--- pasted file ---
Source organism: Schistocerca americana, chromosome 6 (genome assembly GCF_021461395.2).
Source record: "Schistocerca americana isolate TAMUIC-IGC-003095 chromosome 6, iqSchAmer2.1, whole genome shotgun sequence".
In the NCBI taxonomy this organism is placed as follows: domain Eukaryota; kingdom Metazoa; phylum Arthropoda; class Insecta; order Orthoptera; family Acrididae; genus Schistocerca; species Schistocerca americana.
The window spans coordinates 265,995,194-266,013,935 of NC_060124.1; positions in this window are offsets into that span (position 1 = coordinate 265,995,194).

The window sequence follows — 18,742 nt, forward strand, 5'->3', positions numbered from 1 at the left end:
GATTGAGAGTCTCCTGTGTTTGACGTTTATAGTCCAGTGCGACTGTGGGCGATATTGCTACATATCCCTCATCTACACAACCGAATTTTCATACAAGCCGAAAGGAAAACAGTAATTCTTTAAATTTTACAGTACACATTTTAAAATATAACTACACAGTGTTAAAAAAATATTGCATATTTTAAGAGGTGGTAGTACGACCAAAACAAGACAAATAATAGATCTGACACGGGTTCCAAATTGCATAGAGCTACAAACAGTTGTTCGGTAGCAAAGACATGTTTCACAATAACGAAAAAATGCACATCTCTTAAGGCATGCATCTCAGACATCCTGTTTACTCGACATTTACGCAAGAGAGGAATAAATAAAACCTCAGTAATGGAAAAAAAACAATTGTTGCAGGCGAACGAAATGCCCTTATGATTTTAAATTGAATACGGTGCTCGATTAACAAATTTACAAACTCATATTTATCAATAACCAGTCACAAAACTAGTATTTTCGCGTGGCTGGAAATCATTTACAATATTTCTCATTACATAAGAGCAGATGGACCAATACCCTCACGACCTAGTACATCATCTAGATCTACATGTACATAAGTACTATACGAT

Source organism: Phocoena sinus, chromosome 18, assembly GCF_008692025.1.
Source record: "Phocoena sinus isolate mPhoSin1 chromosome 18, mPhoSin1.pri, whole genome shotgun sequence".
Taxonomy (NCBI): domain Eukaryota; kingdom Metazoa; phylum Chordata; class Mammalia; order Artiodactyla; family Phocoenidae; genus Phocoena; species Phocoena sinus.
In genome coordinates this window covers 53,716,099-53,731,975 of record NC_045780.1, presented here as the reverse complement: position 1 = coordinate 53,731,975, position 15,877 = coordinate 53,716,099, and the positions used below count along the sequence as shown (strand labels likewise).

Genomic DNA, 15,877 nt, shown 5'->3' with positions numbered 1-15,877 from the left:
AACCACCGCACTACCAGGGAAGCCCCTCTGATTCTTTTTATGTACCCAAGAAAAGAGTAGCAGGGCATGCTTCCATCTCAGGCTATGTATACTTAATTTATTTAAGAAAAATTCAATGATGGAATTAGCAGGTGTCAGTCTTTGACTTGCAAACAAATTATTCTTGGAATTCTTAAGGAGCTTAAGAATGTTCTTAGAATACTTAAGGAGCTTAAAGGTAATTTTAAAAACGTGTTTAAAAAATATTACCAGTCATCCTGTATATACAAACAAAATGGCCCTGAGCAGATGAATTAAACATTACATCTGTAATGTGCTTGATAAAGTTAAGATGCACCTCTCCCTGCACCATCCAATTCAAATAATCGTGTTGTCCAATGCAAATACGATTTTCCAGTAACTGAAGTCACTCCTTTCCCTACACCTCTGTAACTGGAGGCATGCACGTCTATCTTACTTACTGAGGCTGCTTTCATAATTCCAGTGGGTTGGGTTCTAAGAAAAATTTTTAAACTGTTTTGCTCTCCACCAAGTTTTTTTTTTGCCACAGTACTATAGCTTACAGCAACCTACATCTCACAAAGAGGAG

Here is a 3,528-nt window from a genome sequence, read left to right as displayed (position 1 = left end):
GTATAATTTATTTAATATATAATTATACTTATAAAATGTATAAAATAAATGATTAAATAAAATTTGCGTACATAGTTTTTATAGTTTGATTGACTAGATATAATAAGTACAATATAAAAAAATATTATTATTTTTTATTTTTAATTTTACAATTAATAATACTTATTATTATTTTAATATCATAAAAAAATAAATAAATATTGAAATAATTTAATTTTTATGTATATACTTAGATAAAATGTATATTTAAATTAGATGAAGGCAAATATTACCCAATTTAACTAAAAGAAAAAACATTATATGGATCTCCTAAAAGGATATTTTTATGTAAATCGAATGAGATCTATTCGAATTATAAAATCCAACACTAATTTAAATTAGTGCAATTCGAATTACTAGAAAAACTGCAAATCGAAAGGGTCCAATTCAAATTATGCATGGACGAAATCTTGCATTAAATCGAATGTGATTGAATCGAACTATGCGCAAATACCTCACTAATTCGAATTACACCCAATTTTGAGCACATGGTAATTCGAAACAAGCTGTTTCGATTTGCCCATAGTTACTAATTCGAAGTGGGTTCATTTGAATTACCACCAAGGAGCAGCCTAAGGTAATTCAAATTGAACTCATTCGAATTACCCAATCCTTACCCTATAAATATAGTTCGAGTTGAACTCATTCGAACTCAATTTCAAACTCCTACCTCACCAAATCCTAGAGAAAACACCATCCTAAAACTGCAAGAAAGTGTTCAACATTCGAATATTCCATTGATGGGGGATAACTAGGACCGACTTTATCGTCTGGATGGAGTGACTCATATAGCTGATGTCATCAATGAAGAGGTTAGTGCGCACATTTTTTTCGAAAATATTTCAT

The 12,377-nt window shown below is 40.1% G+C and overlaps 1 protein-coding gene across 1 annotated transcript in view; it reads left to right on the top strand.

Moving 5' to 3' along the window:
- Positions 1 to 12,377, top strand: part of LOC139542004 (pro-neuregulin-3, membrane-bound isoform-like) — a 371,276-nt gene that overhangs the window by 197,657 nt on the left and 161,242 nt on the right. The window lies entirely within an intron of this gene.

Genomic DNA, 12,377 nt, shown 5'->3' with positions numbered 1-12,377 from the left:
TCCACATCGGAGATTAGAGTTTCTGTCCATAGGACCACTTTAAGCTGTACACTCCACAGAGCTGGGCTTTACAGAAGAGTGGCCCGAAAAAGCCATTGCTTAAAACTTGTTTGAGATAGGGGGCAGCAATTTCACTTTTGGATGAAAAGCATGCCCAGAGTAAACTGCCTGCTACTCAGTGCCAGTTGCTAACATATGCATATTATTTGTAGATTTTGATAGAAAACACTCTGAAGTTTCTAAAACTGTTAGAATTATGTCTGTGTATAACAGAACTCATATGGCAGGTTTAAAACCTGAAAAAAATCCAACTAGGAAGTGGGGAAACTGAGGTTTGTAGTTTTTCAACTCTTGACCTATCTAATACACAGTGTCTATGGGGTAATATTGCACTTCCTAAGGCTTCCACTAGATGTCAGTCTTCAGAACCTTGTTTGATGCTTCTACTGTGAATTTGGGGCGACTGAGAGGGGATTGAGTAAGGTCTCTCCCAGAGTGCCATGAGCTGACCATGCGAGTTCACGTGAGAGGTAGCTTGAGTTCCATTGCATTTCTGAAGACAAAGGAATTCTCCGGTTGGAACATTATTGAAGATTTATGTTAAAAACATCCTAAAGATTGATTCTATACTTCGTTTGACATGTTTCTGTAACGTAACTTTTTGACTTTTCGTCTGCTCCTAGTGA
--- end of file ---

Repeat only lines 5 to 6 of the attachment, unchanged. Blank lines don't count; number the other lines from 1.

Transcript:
The window sequence follows — 18,742 nt, forward strand, 5'->3', positions numbered from 1 at the left end:
GATTGAGAGTCTCCTGTGTTTGACGTTTATAGTCCAGTGCGACTGTGGGCGATATTGCTACATATCCCTCATCTACACAACCGAATTTTCATACAAGCCGAAAGGAAAACAGTAATTCTTTAAATTTTACAGTACACATTTTAAAATATAACTACACAGTGTTAAAAAAATATTGCATATTTTAAGAGGTGGTAGTACGACCAAAACAAGACAAATAATAGATCTGACACGGGTTCCAAATTGCATAGAGCTACAAACAGTTGTTCGGTAGCAAAGACATGTTTCACAATAACGAAAAAATGCACATCTCTTAAGGCATGCATCTCAGACATCCTGTTTACTCGACATTTACGCAAGAGAGGAATAAATAAAACCTCAGTAATGGAAAAAAAACAATTGTTGCAGGCGAACGAAATGCCCTTATGATTTTAAATTGAATACGGTGCTCGATTAACAAATTTACAAACTCATATTTATCAATAACCAGTCACAAAACTAGTATTTTCGCGTGGCTGGAAATCATTTACAATATTTCTCATTACATAAGAGCAGATGGACCAATACCCTCACGACCTAGTACATCATCTAGATCTACATGTACATAAGTACTATACGAT